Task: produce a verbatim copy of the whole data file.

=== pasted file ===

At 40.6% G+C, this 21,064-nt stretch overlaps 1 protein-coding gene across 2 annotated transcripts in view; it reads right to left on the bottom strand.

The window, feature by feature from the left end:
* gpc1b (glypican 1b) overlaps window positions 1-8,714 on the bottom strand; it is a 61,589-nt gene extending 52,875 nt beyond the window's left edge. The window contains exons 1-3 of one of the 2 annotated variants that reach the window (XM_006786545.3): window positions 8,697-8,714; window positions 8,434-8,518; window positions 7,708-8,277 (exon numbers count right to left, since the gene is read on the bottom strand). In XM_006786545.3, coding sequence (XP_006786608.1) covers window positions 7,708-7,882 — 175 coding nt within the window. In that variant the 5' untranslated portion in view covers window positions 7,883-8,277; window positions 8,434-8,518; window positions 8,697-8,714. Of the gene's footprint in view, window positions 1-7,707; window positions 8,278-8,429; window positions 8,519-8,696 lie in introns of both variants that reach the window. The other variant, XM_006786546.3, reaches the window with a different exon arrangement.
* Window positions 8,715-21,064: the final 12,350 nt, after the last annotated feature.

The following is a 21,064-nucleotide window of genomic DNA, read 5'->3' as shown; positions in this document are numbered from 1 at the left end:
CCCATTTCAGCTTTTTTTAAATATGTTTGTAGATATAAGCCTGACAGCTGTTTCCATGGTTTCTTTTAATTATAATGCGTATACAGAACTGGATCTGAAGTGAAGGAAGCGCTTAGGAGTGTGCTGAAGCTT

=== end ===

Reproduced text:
At 40.6% G+C, this 21,064-nt stretch overlaps 1 protein-coding gene across 2 annotated transcripts in view; it reads right to left on the bottom strand.

The window, feature by feature from the left end:
* gpc1b (glypican 1b) overlaps window positions 1-8,714 on the bottom strand; it is a 61,589-nt gene extending 52,875 nt beyond the window's left edge. The window contains exons 1-3 of one of the 2 annotated variants that reach the window (XM_006786545.3): window positions 8,697-8,714; window positions 8,434-8,518; window positions 7,708-8,277 (exon numbers count right to left, since the gene is read on the bottom strand). In XM_006786545.3, coding sequence (XP_006786608.1) covers window positions 7,708-7,882 — 175 coding nt within the window. In that variant the 5' untranslated portion in view covers window positions 7,883-8,277; window positions 8,434-8,518; window positions 8,697-8,714. Of the gene's footprint in view, window positions 1-7,707; window positions 8,278-8,429; window positions 8,519-8,696 lie in introns of both variants that reach the window. The other variant, XM_006786546.3, reaches the window with a different exon arrangement.
* Window positions 8,715-21,064: the final 12,350 nt, after the last annotated feature.

The following is a 21,064-nucleotide window of genomic DNA, read 5'->3' as shown; positions in this document are numbered from 1 at the left end:
CCCATTTCAGCTTTTTTTAAATATGTTTGTAGATATAAGCCTGACAGCTGTTTCCATGGTTTCTTTTAATTATAATGCGTATACAGAACTGGATCTGAAGTGAAGGAAGCGCTTAGGAGTGTGCTGAAGCTT